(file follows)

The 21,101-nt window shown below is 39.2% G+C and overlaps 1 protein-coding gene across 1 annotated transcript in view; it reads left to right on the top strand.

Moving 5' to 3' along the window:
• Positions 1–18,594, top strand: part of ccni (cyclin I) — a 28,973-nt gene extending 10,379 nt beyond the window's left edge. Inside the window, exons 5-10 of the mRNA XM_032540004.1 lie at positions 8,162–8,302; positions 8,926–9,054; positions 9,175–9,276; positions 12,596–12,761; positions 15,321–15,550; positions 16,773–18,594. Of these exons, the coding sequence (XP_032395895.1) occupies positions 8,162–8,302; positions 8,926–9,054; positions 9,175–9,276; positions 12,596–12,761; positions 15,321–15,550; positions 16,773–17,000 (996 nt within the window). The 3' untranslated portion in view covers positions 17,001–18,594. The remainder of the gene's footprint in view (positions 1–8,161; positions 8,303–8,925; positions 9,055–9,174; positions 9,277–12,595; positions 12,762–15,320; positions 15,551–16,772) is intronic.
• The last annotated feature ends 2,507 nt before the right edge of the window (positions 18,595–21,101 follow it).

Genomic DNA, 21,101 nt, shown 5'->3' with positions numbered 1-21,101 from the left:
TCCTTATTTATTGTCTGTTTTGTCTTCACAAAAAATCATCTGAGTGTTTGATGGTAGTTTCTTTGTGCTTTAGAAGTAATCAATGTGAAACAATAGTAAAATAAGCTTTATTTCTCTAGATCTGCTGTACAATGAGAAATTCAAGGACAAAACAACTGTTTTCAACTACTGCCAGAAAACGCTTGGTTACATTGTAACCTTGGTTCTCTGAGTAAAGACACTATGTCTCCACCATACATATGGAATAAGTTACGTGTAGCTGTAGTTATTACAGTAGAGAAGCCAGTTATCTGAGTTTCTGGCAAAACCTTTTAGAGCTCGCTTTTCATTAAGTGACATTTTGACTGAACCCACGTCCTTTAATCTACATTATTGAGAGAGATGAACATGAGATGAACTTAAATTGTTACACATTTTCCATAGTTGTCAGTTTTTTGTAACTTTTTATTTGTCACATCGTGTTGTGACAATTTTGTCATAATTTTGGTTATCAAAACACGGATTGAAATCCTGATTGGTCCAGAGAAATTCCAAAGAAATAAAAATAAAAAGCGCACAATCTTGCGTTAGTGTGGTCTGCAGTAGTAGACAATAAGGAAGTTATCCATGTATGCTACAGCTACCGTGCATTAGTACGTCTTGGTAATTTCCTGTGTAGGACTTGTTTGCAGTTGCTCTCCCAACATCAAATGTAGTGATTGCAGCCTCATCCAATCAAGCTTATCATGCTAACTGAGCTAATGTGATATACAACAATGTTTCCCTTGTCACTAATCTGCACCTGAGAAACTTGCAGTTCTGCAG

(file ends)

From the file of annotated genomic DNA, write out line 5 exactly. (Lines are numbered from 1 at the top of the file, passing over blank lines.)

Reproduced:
Genomic DNA, 21,101 nt, shown 5'->3' with positions numbered 1-21,101 from the left: